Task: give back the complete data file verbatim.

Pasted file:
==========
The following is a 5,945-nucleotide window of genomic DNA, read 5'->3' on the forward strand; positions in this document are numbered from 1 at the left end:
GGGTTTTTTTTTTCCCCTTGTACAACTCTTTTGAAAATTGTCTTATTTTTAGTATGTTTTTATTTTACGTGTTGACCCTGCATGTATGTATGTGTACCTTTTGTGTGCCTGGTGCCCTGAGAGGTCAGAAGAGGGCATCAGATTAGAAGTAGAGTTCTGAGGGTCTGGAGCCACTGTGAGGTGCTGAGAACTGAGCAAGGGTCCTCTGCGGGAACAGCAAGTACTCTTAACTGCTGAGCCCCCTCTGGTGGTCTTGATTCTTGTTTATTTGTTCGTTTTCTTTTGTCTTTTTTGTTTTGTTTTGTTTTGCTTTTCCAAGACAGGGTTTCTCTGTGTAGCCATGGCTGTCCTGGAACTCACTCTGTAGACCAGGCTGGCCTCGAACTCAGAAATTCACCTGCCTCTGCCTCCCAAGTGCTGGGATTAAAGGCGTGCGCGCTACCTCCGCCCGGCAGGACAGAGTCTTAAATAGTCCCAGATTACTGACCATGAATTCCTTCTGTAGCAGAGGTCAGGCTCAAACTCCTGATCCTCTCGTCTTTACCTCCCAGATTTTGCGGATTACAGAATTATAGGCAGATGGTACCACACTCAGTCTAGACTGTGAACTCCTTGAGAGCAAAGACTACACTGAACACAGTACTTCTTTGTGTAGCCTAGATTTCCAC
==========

The following is a 5,945-nucleotide window of genomic DNA, read 5'->3' on the forward strand; positions in this document are numbered from 1 at the left end:
GGGTTTTTTTTTTCCCCTTGTACAACTCTTTTGAAAATTGTCTTATTTTTAGTATGTTTTTATTTTACGTGTTGACCCTGCATGTATGTATGTGTACCTTTTGTGTGCCTGGTGCCCTGAGAGGTCAGAAGAGGGCATCAGATTAGAAGTAGAGTTCTGAGGGTCTGGAGCCACTGTGAGGTGCTGAGAACTGAGCAAGGGTCCTCTGCGGGAACAGCAAGTACTCTTAACTGCTGAGCCCCCTCTGGTGGTCTTGATTCTTGTTTATTTGTTCGTTTTCTTTTGTCTTTTTTGTTTTGTTTTGTTTTGCTTTTCCAAGACAGGGTTTCTCTGTGTAGCCATGGCTGTCCTGGAACTCACTCTGTAGACCAGGCTGGCCTCGAACTCAGAAATTCACCTGCCTCTGCCTCCCAAGTGCTGGGATTAAAGGCGTGCGCGCTACCTCCGCCCGGCAGGACAGAGTCTTAAATAGTCCCAGATTACTGACCATGAATTCCTTCTGTAGCAGAGGTCAGGCTCAAACTCCTGATCCTCTCGTCTTTACCTCCCAGATTTTGCGGATTACAGAATTATAGGCAGATGGTACCACACTCAGTCTAGACTGTGAACTCCTTGAGAGCAAAGACTACACTGAACACAGTACTTCTTTGTGTAGCCTAGATTTCCAC